In a number of animal models of septic shock, as well as in patients with septic disease, melatonin reportedly exerts beneficial effects to arrest cellular damage and multiorgan failure …
Apart from action on the local sites of inflammation, melatonin also exerts its beneficial actions through a multifactorial pathway including its effects as immunomodulatory, antioxidant and antiapoptotic agent.”
In summary, melatonin appears to reverse septic shock symptoms by:19
- Decreasing synthesis of proinflammatory cytokines
- Preventing lipopolysaccharide (LPS)-induced oxidative damage, endotoxemia and metabolic alterations
- Suppressing gene expression of the bad form of nitric oxide, inducible nitric oxide synthase (iNOS)
- Preventing apoptosis (cell death)
More recently, a 2019 animal study20 in the journal Frontiers in Immunology details how melatonin can protect against polymicrobial sepsis, i.e., sepsis caused by more than one microbial organism. A hallmark of polymicrobial sepsis is severe loss of lymphocytes through apoptosis, resulting in a twofold higher lethality than unimicrobial sepsis (sepsis caused by a single microbe).21
In this case, melatonin appears to offer protection by having an antibacterial effect on white blood cells called neutrophils. A high neutrophil count is an indicator for infection. According to the authors of the 2019 study:22
“Melatonin treatment inhibited peripheral tissue inflammation and tissue damage … consequently reducing the mortality of the mice. We found that macrophages and neutrophils expressed melatonin receptors.
Upon depletion of neutrophils, melatonin-induced protection against polymicrobial infection failed in the mice, but melatonin treatment in macrophage-depleted mice attenuated the mice mortality resulting from polymicrobial sepsis …
The data from this study support previously unexplained antiseptic effects of melatonin during a polymicrobial infection and could be potentially useful for human patients with sepsis.”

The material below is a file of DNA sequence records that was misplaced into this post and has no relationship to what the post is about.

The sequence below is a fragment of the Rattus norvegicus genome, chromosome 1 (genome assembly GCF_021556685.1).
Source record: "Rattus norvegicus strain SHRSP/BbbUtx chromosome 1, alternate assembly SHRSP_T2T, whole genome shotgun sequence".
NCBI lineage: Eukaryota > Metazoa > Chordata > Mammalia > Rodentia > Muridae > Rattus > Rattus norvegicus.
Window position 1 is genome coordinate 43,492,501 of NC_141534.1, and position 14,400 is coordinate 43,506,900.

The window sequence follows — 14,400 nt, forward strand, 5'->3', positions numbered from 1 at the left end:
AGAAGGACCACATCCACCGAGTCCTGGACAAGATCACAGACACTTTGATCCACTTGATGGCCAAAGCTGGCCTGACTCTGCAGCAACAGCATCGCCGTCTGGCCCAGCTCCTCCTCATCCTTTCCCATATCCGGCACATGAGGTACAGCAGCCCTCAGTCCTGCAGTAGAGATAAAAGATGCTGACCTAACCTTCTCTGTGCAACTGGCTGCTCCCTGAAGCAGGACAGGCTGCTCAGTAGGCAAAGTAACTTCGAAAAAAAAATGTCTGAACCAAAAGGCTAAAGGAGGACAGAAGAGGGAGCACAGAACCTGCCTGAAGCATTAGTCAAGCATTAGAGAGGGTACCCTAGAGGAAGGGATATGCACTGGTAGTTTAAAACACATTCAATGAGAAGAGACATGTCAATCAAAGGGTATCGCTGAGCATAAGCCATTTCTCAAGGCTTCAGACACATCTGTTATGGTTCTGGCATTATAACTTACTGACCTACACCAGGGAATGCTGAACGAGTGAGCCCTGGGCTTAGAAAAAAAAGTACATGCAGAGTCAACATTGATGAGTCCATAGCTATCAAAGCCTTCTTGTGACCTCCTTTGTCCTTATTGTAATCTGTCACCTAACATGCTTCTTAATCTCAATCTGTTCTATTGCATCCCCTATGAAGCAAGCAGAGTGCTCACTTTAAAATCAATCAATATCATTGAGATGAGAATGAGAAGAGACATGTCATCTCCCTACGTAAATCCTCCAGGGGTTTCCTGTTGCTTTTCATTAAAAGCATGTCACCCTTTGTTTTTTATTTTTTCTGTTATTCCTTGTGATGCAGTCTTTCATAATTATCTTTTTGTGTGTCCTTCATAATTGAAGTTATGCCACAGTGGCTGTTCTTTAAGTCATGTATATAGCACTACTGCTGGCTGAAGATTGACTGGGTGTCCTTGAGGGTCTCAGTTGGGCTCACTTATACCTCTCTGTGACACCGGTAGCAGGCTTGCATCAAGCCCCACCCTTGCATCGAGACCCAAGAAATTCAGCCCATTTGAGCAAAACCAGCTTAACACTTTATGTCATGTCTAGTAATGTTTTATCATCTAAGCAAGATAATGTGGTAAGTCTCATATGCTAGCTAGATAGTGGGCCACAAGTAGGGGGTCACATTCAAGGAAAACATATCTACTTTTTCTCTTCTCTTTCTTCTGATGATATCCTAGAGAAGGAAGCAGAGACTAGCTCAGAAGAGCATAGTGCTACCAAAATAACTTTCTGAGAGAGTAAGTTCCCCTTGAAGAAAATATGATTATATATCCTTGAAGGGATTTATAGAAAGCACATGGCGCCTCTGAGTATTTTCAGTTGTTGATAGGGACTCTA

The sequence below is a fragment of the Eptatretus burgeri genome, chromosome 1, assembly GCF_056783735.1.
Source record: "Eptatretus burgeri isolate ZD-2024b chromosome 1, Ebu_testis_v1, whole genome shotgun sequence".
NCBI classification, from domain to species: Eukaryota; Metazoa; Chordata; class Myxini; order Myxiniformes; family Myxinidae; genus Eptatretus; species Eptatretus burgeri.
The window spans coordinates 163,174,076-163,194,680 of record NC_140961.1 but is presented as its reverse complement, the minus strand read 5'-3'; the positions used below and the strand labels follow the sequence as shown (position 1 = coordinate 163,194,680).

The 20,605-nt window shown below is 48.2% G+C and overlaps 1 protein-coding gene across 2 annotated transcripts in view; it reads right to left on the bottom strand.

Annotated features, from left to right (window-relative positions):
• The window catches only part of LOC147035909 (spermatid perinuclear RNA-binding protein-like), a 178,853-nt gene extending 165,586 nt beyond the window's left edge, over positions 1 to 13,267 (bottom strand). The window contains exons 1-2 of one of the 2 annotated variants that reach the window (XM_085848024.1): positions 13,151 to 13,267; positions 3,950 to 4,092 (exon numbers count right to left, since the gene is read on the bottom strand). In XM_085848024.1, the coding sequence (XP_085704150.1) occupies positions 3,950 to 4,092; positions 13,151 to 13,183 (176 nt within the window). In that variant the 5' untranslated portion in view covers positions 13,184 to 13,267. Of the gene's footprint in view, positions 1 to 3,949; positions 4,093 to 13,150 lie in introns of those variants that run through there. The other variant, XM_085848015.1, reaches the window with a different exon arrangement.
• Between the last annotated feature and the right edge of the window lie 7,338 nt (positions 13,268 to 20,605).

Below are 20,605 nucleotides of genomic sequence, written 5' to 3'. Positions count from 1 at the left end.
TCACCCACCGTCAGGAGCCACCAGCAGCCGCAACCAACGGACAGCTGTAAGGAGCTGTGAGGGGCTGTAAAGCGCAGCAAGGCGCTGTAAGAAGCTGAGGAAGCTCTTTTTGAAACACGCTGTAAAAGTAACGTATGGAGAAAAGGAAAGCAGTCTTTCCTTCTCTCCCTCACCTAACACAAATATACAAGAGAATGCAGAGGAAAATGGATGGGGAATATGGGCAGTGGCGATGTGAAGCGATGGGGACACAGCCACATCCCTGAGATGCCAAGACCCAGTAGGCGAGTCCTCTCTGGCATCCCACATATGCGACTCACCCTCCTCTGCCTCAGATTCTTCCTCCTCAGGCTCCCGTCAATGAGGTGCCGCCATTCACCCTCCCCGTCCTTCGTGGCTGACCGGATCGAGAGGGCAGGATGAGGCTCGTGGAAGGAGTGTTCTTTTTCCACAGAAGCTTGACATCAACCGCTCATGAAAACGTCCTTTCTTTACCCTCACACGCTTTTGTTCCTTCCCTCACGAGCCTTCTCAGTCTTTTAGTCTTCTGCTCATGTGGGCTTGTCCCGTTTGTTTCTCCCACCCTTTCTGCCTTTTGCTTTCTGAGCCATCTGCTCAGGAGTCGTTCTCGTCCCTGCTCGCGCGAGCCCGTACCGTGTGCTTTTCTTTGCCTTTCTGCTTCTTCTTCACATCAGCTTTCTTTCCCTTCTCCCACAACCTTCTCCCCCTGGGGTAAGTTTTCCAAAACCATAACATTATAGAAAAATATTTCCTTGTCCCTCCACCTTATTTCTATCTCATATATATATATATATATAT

Melatonin’s Antiviral Effects
The scientific review paper,23 “Melatonin Potentials Against Viral Infections Including COVID-19: Current Evidence and New Findings,” published October 2020 in the Virus Research journal, also summarizes the many potential mechanisms by which melatonin can protect against and ameliorate viral infections.
The authors review research looking at melatonin’s beneficial effects against a variety of viruses, including respiratory syncytial virus, Venezuelan equine encephalitis virus, viral hepatitis, viral myocarditis, Ebola, West Nile virus and dengue virus. Based on these collective findings, they believe melatonin may offer similar protection against SARS-CoV-2.
One mechanistic basis for this relates to melatonin’s effects on p21-activated kinases (PAKs), a family of serine and threonine kinases. They explain:24
“In the last decade, PAKs have acquired great attention in medicine due to their contribution to a diversity of cellular functions. Among them, PAK1 is considered as a pathogenic enzyme and its unusual activation could be responsible for a broad range of pathologic conditions such as aging, inflammation, malaria, cancers immunopathology, viral infections, etc.
In a recent study conducted by Oh et.al. (2016), ‘Chloroquine’ (CQ) (an antimalarial drug used as an experimental medication in COVID-19 treatment protocol) was found to increase the expression of p21 that was downregulated by PAK1 in Th1 cells.